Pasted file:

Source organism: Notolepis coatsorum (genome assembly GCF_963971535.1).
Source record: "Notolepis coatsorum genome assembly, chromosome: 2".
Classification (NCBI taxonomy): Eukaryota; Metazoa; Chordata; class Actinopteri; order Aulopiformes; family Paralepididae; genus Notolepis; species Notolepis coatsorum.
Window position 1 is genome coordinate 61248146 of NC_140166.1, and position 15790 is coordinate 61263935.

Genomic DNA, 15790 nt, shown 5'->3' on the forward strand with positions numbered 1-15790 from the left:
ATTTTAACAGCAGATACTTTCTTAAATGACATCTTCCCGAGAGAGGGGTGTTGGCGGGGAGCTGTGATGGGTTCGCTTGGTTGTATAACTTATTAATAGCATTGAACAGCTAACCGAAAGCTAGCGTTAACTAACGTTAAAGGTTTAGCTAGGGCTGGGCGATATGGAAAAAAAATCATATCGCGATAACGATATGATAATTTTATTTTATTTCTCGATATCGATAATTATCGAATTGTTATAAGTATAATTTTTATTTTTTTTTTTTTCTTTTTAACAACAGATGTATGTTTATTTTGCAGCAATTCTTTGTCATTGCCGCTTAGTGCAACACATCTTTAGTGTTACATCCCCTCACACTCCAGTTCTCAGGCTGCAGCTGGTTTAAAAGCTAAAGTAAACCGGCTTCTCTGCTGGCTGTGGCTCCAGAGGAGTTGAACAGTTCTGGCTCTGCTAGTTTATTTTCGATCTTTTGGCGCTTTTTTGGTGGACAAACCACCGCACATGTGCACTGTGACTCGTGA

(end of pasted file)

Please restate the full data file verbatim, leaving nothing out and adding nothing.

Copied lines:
Source organism: Notolepis coatsorum (genome assembly GCF_963971535.1).
Source record: "Notolepis coatsorum genome assembly, chromosome: 2".
Classification (NCBI taxonomy): Eukaryota; Metazoa; Chordata; class Actinopteri; order Aulopiformes; family Paralepididae; genus Notolepis; species Notolepis coatsorum.
Window position 1 is genome coordinate 61248146 of NC_140166.1, and position 15790 is coordinate 61263935.

Genomic DNA, 15790 nt, shown 5'->3' on the forward strand with positions numbered 1-15790 from the left:
ATTTTAACAGCAGATACTTTCTTAAATGACATCTTCCCGAGAGAGGGGTGTTGGCGGGGAGCTGTGATGGGTTCGCTTGGTTGTATAACTTATTAATAGCATTGAACAGCTAACCGAAAGCTAGCGTTAACTAACGTTAAAGGTTTAGCTAGGGCTGGGCGATATGGAAAAAAAATCATATCGCGATAACGATATGATAATTTTATTTTATTTCTCGATATCGATAATTATCGAATTGTTATAAGTATAATTTTTATTTTTTTTTTTTTCTTTTTAACAACAGATGTATGTTTATTTTGCAGCAATTCTTTGTCATTGCCGCTTAGTGCAACACATCTTTAGTGTTACATCCCCTCACACTCCAGTTCTCAGGCTGCAGCTGGTTTAAAAGCTAAAGTAAACCGGCTTCTCTGCTGGCTGTGGCTCCAGAGGAGTTGAACAGTTCTGGCTCTGCTAGTTTATTTTCGATCTTTTGGCGCTTTTTTGGTGGACAAACCACCGCACATGTGCACTGTGACTCGTGA